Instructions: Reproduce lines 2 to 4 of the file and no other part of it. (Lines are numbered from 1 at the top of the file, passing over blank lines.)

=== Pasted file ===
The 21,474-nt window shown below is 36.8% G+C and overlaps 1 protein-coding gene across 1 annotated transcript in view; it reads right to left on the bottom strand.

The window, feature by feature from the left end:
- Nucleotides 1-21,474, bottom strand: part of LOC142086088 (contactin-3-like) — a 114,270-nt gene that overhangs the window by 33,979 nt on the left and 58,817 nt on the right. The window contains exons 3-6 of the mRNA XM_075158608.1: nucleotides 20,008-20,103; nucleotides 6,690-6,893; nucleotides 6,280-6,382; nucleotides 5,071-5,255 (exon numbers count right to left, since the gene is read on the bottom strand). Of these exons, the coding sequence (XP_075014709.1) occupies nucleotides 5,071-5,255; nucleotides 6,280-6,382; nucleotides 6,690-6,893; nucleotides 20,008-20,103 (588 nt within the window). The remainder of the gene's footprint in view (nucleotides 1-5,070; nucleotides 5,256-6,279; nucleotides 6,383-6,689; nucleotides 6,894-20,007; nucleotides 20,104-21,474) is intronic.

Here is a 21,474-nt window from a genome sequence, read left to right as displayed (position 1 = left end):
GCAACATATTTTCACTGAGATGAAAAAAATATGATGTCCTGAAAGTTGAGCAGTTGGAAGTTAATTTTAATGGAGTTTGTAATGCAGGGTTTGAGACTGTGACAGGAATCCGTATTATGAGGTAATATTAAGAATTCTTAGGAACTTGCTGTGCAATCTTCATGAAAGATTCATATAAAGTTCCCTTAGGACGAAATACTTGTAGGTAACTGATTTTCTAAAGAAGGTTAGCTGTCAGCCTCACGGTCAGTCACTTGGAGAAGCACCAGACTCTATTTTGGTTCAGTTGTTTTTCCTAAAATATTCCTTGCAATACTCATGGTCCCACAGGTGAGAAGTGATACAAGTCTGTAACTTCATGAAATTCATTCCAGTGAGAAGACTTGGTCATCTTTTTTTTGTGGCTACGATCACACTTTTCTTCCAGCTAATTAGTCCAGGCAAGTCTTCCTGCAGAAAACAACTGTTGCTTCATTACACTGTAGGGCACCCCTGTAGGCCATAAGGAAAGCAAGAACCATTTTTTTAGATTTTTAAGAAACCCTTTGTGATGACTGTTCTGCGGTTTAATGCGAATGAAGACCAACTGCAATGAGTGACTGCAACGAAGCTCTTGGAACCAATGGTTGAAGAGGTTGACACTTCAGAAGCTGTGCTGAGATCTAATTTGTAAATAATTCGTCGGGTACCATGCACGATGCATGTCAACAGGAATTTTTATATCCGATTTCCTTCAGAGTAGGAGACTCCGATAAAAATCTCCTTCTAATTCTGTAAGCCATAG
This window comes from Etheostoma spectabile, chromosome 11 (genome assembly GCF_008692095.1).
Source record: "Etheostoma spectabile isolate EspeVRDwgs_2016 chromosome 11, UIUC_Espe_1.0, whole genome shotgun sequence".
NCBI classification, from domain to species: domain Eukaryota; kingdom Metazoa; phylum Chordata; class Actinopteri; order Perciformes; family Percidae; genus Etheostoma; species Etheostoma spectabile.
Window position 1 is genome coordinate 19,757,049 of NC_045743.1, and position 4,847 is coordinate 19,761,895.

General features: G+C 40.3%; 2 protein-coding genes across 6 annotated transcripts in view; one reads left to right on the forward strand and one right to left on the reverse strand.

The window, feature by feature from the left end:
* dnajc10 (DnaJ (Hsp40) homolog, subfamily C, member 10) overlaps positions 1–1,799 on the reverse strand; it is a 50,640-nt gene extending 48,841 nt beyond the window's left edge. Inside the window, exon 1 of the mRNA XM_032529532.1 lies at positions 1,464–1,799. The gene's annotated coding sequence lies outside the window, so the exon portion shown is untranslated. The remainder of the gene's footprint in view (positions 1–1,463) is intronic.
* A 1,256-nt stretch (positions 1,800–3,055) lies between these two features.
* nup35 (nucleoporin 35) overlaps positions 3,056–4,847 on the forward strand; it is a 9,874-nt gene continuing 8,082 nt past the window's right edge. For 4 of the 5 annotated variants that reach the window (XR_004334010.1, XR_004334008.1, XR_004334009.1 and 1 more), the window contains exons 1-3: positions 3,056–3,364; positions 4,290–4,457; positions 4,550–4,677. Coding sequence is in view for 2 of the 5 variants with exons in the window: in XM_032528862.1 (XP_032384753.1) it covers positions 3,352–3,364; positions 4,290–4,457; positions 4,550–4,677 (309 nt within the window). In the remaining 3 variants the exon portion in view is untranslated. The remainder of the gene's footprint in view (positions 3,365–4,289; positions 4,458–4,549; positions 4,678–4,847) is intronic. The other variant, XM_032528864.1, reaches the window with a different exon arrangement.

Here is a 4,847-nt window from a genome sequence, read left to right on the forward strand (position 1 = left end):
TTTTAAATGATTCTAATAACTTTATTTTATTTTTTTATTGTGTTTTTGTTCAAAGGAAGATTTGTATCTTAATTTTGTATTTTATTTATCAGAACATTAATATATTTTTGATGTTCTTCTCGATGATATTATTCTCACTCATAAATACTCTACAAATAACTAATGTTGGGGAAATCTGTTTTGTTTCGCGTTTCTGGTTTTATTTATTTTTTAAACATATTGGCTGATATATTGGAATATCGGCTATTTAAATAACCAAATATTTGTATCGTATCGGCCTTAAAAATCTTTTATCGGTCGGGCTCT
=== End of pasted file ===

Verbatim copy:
The window, feature by feature from the left end:
- Nucleotides 1-21,474, bottom strand: part of LOC142086088 (contactin-3-like) — a 114,270-nt gene that overhangs the window by 33,979 nt on the left and 58,817 nt on the right. The window contains exons 3-6 of the mRNA XM_075158608.1: nucleotides 20,008-20,103; nucleotides 6,690-6,893; nucleotides 6,280-6,382; nucleotides 5,071-5,255 (exon numbers count right to left, since the gene is read on the bottom strand). Of these exons, the coding sequence (XP_075014709.1) occupies nucleotides 5,071-5,255; nucleotides 6,280-6,382; nucleotides 6,690-6,893; nucleotides 20,008-20,103 (588 nt within the window). The remainder of the gene's footprint in view (nucleotides 1-5,070; nucleotides 5,256-6,279; nucleotides 6,383-6,689; nucleotides 6,894-20,007; nucleotides 20,104-21,474) is intronic.

Here is a 21,474-nt window from a genome sequence, read left to right as displayed (position 1 = left end):